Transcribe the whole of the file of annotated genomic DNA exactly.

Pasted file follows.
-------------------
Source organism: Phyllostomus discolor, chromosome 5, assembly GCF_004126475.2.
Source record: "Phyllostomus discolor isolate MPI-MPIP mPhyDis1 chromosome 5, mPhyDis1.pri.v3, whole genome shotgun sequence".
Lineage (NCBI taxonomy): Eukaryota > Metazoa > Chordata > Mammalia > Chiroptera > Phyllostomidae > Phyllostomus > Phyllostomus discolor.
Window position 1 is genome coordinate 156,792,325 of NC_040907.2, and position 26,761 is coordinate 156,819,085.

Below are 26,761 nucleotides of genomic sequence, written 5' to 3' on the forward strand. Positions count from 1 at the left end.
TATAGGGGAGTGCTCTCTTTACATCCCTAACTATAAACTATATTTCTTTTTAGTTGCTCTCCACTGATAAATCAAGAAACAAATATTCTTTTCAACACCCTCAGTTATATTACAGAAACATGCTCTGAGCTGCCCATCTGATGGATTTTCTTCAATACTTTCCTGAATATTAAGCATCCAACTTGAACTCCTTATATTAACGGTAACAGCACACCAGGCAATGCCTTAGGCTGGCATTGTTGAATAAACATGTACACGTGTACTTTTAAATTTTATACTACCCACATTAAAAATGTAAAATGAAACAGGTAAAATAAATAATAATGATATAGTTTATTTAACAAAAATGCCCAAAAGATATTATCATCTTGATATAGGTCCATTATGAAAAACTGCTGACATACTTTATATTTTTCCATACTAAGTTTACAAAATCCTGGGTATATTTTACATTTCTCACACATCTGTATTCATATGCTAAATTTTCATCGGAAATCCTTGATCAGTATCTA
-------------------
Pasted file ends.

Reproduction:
Source organism: Phyllostomus discolor, chromosome 5, assembly GCF_004126475.2.
Source record: "Phyllostomus discolor isolate MPI-MPIP mPhyDis1 chromosome 5, mPhyDis1.pri.v3, whole genome shotgun sequence".
Lineage (NCBI taxonomy): Eukaryota > Metazoa > Chordata > Mammalia > Chiroptera > Phyllostomidae > Phyllostomus > Phyllostomus discolor.
Window position 1 is genome coordinate 156,792,325 of NC_040907.2, and position 26,761 is coordinate 156,819,085.

Below are 26,761 nucleotides of genomic sequence, written 5' to 3' on the forward strand. Positions count from 1 at the left end.
TATAGGGGAGTGCTCTCTTTACATCCCTAACTATAAACTATATTTCTTTTTAGTTGCTCTCCACTGATAAATCAAGAAACAAATATTCTTTTCAACACCCTCAGTTATATTACAGAAACATGCTCTGAGCTGCCCATCTGATGGATTTTCTTCAATACTTTCCTGAATATTAAGCATCCAACTTGAACTCCTTATATTAACGGTAACAGCACACCAGGCAATGCCTTAGGCTGGCATTGTTGAATAAACATGTACACGTGTACTTTTAAATTTTATACTACCCACATTAAAAATGTAAAATGAAACAGGTAAAATAAATAATAATGATATAGTTTATTTAACAAAAATGCCCAAAAGATATTATCATCTTGATATAGGTCCATTATGAAAAACTGCTGACATACTTTATATTTTTCCATACTAAGTTTACAAAATCCTGGGTATATTTTACATTTCTCACACATCTGTATTCATATGCTAAATTTTCATCGGAAATCCTTGATCAGTATCTA